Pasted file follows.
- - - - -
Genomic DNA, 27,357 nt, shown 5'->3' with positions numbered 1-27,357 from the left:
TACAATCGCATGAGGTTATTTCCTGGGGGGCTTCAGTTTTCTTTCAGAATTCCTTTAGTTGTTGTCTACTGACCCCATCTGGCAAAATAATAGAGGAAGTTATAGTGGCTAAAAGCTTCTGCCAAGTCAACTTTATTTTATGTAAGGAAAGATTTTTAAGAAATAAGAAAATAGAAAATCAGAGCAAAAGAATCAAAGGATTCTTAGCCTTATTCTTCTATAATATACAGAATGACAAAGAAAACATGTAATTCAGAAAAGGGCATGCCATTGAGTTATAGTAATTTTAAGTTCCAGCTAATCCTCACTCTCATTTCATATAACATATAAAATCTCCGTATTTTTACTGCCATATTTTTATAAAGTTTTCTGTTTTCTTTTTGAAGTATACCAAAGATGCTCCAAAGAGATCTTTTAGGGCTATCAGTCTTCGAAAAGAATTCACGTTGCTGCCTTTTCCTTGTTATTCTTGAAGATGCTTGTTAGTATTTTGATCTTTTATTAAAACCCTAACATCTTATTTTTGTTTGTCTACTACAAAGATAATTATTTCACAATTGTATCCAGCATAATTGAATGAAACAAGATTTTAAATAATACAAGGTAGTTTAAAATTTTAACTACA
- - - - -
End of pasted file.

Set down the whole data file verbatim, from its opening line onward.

Genomic DNA, 27,357 nt, shown 5'->3' with positions numbered 1-27,357 from the left:
TACAATCGCATGAGGTTATTTCCTGGGGGGCTTCAGTTTTCTTTCAGAATTCCTTTAGTTGTTGTCTACTGACCCCATCTGGCAAAATAATAGAGGAAGTTATAGTGGCTAAAAGCTTCTGCCAAGTCAACTTTATTTTATGTAAGGAAAGATTTTTAAGAAATAAGAAAATAGAAAATCAGAGCAAAAGAATCAAAGGATTCTTAGCCTTATTCTTCTATAATATACAGAATGACAAAGAAAACATGTAATTCAGAAAAGGGCATGCCATTGAGTTATAGTAATTTTAAGTTCCAGCTAATCCTCACTCTCATTTCATATAACATATAAAATCTCCGTATTTTTACTGCCATATTTTTATAAAGTTTTCTGTTTTCTTTTTGAAGTATACCAAAGATGCTCCAAAGAGATCTTTTAGGGCTATCAGTCTTCGAAAAGAATTCACGTTGCTGCCTTTTCCTTGTTATTCTTGAAGATGCTTGTTAGTATTTTGATCTTTTATTAAAACCCTAACATCTTATTTTTGTTTGTCTACTACAAAGATAATTATTTCACAATTGTATCCAGCATAATTGAATGAAACAAGATTTTAAATAATACAAGGTAGTTTAAAATTTTAACTACA